Leslie Searles

Yapatera: The Solitude of Clay, Sugar Cane, and the Algarrobo Tree

About the project
Lorry Salcedo
In the Shade of the Guarango Tree
Lorry Salcedo

In the Shade of the Guarango Tree

About the project
Hands on the Grave, El Carmen, Chincha, Peru, 1986
Shopkeeper, El Guayabo, Chincha, Peru, 1985
Filomeno Playing the Cajón for His Neighbor, El Carmen, Chincha, Peru 1986
José, Dancing, El Carmen, Chincha, Peru, 1985
Filomeno and César, El Carmen, Chincha, Peru, 1985
Dancing at the Yunza (End of Carnival), El Carmen, Chincha, Peru, 1992
Doña Cueto, El Carmen, Chincha, Peru, 1985
Playing in the Cemetery, El Carmen, Chincha, Peru, 1992

Leslie Searles, Peru

A project commissioned by Africamericanos / AECID

Some time ago, in the mid-twentieth century, there were rumors among the people of Yapatera that the sugar mill was devouring men. The cane shredder caused many accidents: workers lost limbs or even their lives while operating this hazardous piece of machinery. They say that the mill brought with it a period of prosperity. But one day the business ceased to be profitable, the hacienda went bankrupt, and the mill closed for good.

Since then, the town of Yapatera, in the province of Morropón, in the region of Piura on the northern coast of Peru, is no more than a cluster of homes made of reeds and clay (yapato), rice paddies, algarrobo trees, and donkeys trotting down lonely dirt roads baked by the sun. Eight thousand people stubbornly eke out an existence on the land on which their ancestors lived: the first enslaved Africans (from Congo, Mozambique, and Angola) brought during the colonial period to work in these fields.

I traveled there to document the connections that the inhabitants of Yapatera have with their territory and their past, families proud of their African roots but also others that do not identify as black. They bear the traces of more extensive mestizaje: for generations they did what they could to “improve the race,” since they thought that lighter-skinned children would be better off than their darker-skinned parents.

The profound solitude evoked by Yapatera’s landscape is linked to the Peruvian government’s neglect and the lack of employment. Dozens of young men and women leave home as soon as they can. The ruins of the plantation house and sugar mill, now filled with thorny bushes and garbage, are metaphors for the scarcity of opportunities that the young people are trying to escape. However, the land, a land of their own, always makes them return.

Leslie Searles

(b. 1978) Arequipa, Peru

Migration, sexual exploitation, and otherness are some of the themes Leslie Searles has explored in her work, produced in different communities in Peru, Brazil, and Cuba. She worked for the Peruvian newspaper El Comercio from 2009 to 2013. She has undertaken various book projects for non-profit organizations and NGOs such as the United Nations Population Fund, Save the Children, the Inter-American Development Bank, and UNICEF. She took part in the Rencontres Photographiques de Guyane (French Guiana) in 2014 and was a finalist for the OjodePez de Valores Humanos award of PhotoEspaña in 2012. In collaboration with Musuk Note, and with the support of the Mario Testino Association, in 2014she published Piruw, which gathers black-and-white images of the festivals, traditions, and landscapes of Peru. In 2015 the book received an honorable mention at the POY Latam photography competition.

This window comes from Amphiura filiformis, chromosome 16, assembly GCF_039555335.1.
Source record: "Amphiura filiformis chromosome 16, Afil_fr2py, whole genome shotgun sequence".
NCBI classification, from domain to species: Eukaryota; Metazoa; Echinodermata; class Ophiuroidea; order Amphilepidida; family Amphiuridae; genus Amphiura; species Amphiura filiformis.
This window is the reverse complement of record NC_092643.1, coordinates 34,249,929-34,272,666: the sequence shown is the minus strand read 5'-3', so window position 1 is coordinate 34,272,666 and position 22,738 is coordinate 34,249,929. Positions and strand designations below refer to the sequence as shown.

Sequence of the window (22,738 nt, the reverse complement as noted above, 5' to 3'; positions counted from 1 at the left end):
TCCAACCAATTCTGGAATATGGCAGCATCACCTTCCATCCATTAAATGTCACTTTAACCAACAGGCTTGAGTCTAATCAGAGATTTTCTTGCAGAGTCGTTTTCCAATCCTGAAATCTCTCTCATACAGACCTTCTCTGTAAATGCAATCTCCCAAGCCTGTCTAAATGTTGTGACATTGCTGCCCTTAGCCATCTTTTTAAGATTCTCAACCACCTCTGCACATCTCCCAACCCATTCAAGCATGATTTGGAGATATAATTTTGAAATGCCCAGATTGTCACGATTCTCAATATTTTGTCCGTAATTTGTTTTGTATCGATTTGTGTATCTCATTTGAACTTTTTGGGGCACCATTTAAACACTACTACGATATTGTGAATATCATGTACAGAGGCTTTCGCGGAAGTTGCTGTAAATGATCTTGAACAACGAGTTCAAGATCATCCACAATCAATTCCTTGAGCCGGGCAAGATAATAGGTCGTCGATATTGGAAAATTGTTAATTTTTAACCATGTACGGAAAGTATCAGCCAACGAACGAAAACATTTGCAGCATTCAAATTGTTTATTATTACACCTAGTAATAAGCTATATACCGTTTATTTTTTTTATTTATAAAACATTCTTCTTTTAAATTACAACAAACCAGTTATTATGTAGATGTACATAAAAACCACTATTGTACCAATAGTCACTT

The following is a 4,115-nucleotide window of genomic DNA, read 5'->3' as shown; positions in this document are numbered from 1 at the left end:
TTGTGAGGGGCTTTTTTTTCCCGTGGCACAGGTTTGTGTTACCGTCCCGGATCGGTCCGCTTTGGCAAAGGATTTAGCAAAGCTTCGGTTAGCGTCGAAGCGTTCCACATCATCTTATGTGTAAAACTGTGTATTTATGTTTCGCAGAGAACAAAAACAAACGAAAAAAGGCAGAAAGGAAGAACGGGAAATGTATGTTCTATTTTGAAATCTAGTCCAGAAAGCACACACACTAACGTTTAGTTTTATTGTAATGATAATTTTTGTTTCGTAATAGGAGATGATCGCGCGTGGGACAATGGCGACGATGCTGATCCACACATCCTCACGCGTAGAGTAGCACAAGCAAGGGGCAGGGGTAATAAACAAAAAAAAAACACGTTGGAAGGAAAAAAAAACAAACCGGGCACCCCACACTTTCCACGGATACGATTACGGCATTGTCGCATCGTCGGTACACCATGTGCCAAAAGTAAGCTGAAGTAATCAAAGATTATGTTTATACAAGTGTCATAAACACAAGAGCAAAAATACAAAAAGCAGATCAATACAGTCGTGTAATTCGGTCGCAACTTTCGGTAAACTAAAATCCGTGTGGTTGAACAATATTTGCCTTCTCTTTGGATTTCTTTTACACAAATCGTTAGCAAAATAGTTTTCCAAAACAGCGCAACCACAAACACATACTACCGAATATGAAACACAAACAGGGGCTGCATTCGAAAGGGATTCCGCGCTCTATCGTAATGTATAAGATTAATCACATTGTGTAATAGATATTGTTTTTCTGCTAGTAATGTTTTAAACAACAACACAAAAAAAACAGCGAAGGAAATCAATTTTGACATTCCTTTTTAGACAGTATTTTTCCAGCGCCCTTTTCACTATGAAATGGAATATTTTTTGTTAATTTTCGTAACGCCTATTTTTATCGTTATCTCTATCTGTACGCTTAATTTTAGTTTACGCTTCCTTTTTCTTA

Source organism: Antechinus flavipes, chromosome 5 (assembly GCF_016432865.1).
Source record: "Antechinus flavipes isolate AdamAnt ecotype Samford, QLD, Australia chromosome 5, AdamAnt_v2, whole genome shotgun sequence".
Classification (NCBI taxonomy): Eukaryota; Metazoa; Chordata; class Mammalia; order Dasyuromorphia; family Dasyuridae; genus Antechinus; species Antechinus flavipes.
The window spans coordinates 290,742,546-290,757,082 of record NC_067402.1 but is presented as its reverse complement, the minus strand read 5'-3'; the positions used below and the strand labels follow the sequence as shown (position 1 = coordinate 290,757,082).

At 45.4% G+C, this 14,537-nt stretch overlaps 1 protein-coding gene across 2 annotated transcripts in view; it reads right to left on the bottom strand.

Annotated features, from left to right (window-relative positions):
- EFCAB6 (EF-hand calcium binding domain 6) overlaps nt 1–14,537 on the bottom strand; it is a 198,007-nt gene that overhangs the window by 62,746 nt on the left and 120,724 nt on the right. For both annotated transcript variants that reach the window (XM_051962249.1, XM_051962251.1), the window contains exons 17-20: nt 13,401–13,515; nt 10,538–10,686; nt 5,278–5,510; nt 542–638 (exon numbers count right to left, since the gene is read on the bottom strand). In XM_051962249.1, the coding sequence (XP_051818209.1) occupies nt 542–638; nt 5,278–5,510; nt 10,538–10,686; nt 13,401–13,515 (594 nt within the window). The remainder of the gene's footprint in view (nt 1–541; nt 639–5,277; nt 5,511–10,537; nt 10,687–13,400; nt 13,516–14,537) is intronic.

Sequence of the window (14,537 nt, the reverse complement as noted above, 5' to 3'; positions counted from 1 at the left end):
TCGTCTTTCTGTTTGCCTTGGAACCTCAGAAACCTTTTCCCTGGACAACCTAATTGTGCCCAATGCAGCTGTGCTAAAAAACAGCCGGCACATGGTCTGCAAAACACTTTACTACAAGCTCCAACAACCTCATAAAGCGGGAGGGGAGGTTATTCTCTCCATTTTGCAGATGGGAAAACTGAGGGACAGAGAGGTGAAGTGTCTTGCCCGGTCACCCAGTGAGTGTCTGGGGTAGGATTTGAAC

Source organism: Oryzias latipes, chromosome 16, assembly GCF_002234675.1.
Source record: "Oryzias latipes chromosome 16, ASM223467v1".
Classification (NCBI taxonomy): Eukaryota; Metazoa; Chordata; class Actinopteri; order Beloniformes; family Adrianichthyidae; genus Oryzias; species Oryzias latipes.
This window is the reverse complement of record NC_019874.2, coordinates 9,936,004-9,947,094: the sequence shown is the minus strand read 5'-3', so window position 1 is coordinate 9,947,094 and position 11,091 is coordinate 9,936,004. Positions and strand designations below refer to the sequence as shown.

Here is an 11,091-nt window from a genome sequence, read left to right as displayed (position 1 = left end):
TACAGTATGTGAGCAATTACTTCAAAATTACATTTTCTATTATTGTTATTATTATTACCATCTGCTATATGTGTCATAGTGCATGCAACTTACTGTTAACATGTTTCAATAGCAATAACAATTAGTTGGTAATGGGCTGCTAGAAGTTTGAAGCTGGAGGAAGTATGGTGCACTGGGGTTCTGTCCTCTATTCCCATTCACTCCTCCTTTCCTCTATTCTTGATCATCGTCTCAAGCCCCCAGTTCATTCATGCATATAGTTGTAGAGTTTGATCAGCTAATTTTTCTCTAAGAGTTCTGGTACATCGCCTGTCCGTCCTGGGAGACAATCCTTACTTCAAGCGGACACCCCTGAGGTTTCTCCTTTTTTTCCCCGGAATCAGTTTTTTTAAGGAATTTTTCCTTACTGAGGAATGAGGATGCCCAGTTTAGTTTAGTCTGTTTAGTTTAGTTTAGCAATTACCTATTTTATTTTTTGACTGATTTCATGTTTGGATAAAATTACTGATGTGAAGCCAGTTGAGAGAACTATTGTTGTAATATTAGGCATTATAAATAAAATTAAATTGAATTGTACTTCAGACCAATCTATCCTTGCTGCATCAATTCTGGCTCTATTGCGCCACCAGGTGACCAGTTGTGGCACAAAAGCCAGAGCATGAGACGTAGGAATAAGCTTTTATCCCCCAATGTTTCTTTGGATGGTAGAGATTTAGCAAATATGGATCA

Lorry Salcedo, Peru

I began my photography career with this project in 1985. Since then, I have always focused on topics relating to African culture. It has been a constant in my life: my best friends and my new family have African ancestors.

In the Shadow of the Guarango Tree reveals different stages in my career as a photographer. I began by doing straight documentary photography, but then I photographed things from the inside out, I let myself be seduced by my subjects and we established an intimate, passionate relationship together, almost like life partners. In this regard, my friend, photographer Pepe Casals, now deceased, wrote the following in the catalogue for my first show in 1987: “Lorry Salcedo brings us a collection of portraits of living and, above all, vibrant beings. One part of this collection shows us their ‘inner life’ and the other, outdoor portraits, which depict the surprise of the encounter…. The document is already there, and [Salcedo] further shows it to us as an expression of love towards the human being who shelters it and displays the kind of naturalness that is so difficult to achieve.”

(b. 1957) Lima, Peru/ New York, United States

In both still and moving images, Lorry Salcedo has documented the Afrodescendant traditions, culture, and communities of his native country. He received a residency grant from the Lila Wallace-Reader’s Digest Fund in 1994, which allowed him to undertake the project Africa’s Legacy in Brazil and Peru. He is the author of Los Huamachucos. Testimonios de una gran cultura (Asociación Civil Ruta Moche, 2013), which gathers portraits and architectural views of a sacred site in northern Peru. In 2007 he directed and produced his first full-length documentary film, El fuego eterno. The retrospective exhibition Historias iluminadas. Lorry Salcedo, 30 años de fotografía y cine constitutes a through survey of this distinguished photographer’s entire body of work. He is currently director and curator of the New York Peruvian Film Showcase.